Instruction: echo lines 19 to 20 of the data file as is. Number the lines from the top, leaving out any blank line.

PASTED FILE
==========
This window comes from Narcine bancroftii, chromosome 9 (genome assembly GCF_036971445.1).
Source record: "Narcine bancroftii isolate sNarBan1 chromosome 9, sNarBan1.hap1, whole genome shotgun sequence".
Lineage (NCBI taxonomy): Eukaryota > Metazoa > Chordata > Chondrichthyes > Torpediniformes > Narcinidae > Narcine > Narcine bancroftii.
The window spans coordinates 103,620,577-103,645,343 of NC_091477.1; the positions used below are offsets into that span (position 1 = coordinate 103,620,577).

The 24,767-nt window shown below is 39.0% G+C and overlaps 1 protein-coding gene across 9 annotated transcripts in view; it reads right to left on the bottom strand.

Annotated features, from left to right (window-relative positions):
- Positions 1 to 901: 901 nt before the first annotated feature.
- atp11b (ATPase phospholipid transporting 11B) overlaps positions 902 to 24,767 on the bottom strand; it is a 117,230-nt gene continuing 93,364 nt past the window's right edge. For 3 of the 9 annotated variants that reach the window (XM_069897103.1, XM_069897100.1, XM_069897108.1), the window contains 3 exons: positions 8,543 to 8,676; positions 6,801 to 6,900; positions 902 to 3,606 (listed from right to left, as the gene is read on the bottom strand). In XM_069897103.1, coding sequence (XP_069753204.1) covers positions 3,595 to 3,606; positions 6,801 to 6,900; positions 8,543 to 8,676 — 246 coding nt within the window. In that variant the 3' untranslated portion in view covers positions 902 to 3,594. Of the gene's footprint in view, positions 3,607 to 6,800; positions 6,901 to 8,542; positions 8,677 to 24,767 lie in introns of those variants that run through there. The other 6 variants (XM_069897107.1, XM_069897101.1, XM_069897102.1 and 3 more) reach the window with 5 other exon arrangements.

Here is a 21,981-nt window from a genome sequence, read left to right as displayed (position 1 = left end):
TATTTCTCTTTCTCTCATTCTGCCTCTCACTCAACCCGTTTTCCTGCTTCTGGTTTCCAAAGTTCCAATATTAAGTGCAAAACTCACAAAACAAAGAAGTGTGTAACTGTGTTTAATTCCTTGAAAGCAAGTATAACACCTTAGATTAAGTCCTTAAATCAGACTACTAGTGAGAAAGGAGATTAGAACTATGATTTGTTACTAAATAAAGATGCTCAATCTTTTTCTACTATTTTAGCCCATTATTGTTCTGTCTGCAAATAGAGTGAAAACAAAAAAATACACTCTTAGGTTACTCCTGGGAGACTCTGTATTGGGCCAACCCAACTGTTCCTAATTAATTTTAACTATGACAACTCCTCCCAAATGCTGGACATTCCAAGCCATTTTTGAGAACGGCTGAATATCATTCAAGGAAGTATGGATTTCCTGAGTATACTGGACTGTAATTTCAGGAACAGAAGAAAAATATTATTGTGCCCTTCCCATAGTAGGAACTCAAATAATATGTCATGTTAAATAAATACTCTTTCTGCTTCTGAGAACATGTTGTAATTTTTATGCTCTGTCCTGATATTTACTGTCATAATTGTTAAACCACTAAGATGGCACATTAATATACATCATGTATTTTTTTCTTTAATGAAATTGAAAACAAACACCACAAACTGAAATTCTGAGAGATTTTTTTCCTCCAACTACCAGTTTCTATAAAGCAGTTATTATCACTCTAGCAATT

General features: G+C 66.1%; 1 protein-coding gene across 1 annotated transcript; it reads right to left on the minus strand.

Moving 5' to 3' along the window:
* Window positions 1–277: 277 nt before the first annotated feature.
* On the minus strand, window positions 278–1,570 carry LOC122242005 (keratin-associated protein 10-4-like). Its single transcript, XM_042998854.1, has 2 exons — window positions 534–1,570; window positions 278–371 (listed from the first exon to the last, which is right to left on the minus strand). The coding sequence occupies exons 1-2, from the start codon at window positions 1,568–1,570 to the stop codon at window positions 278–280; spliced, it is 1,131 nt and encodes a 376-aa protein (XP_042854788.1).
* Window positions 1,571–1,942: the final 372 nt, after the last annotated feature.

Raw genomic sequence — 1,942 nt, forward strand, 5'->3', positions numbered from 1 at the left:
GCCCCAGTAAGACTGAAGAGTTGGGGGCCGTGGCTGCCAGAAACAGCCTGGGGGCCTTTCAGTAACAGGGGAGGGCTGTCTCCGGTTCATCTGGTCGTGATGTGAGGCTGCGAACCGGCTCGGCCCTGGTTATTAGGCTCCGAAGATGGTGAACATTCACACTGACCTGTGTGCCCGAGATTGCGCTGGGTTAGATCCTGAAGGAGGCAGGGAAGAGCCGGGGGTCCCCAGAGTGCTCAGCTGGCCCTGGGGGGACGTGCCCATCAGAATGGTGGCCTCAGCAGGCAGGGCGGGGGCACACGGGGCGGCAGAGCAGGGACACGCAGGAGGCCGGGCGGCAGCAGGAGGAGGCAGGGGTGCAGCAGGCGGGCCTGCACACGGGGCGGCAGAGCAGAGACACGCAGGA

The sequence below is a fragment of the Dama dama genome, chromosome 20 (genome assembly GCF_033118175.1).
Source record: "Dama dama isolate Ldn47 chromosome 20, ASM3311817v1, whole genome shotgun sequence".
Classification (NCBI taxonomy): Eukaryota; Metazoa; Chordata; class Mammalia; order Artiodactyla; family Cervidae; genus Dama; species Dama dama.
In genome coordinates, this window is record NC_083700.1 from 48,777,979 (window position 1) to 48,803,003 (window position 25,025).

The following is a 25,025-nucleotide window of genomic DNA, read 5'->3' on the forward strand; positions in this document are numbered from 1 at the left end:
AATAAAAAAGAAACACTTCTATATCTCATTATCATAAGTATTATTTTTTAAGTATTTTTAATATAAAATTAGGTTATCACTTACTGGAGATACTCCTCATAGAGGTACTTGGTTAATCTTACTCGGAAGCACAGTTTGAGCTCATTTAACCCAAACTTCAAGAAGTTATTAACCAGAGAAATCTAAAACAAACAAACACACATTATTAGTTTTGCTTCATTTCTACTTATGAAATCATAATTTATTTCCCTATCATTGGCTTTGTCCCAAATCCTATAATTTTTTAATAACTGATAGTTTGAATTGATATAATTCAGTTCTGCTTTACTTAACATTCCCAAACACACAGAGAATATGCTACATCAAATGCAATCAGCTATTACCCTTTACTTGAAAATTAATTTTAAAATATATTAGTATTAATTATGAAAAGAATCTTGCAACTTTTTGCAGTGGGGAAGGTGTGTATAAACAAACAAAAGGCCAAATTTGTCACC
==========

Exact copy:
Source record: "Dama dama isolate Ldn47 chromosome 20, ASM3311817v1, whole genome shotgun sequence".
Classification (NCBI taxonomy): Eukaryota; Metazoa; Chordata; class Mammalia; order Artiodactyla; family Cervidae; genus Dama; species Dama dama.